Even if the financing is worked out by a private-public partnership model, smart cities in India are not going to be cities at all, but commercial, residential or industrial enclaves, feeding upon adjacent cities. They can at best be described as the culmination of the elitist and exclusionary gated community concept, which is reducing the world further into refined, high-end enclaves surrounded by vast slums, where e-governance and broadband connectivity are of little immediate relevance. A country like India, which is still just one-third urbanised and where half the population of its two biggest cities officially lives in slums or illegal settlements, cannot prioritise exclusionary urbanisation. The country needs to reinvent the very idea of urban growth. Indian cities have been failed by their planners, engineers and governments and their collective desire to copy London, Tokyo, or Masdar.

Today, smart thinking will require finding a new measure of livability that will work for the Indian situation, where the cost of growth is unaffordable for most. We need smart jugad (improvisation) where technology meets street-smart Indians and builds upon highly compact, mixed-use and pedestrian-friendly designs of our traditional cities.   For example, we know our cities do not have underground sewerage to speak of and have been using septic tanks or open drains for sewage management. So can we get technology to treat sewage in these septic tanks and channels instead of getting a technology to drill expensive sewerage lines?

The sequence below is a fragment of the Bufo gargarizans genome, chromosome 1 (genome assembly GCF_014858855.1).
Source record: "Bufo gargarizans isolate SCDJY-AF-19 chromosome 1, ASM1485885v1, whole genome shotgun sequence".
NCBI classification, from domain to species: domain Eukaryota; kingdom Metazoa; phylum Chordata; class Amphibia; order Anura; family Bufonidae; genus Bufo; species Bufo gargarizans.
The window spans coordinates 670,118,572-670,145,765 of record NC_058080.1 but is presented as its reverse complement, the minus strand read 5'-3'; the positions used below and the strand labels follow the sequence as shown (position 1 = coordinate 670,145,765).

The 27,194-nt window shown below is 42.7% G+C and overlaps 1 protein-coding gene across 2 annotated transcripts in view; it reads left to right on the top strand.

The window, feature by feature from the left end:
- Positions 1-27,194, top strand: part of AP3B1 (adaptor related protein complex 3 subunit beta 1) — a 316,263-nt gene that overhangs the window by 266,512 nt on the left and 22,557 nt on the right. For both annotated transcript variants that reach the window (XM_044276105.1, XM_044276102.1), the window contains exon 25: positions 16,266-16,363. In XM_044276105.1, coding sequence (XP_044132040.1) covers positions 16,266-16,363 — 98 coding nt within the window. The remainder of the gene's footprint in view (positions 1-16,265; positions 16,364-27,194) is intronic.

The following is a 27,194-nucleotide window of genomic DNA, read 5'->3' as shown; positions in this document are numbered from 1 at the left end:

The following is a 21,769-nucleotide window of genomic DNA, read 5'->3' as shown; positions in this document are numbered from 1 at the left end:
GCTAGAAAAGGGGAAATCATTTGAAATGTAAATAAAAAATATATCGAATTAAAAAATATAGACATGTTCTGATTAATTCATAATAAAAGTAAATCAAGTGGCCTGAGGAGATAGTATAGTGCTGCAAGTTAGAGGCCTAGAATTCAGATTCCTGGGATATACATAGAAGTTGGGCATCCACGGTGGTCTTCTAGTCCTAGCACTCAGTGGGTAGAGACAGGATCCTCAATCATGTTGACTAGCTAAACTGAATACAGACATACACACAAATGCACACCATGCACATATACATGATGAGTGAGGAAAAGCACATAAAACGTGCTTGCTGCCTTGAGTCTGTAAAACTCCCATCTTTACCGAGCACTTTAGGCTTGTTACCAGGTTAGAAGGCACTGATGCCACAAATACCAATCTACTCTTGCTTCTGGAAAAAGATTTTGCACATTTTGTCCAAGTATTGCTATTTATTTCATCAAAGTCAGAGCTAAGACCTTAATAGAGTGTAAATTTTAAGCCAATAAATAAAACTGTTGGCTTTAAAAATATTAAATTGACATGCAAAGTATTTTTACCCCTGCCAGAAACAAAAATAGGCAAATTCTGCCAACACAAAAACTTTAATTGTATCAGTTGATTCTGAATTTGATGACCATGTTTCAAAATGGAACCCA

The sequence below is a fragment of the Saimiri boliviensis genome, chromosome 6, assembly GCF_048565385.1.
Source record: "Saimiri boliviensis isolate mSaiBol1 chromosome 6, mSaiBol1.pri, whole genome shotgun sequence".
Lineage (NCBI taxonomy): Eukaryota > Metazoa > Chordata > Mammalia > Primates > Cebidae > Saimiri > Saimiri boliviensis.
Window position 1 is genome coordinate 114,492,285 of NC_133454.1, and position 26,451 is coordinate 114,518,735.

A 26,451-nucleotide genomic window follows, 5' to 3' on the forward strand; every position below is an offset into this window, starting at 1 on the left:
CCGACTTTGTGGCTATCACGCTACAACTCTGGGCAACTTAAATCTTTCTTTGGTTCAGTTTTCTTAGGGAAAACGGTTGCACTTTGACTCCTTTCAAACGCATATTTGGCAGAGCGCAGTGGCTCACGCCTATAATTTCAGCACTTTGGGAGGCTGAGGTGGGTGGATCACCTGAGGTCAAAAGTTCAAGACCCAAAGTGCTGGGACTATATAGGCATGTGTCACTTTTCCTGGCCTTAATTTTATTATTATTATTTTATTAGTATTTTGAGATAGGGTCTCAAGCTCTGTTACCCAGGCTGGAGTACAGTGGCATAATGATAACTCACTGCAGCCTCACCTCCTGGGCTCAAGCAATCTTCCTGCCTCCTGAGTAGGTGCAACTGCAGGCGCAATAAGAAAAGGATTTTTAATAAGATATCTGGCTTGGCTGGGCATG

Validate the smartness that exists
The 100 smart cities emerging on India’s urban horizon attempt to converge the latest technological developments of the 21st century to create controlled and efficiently administered environments. These would represent the best of urban practices as we know them today. Compactness, eco-friendly gestures and intelligently run administrations are some of their hallmarks.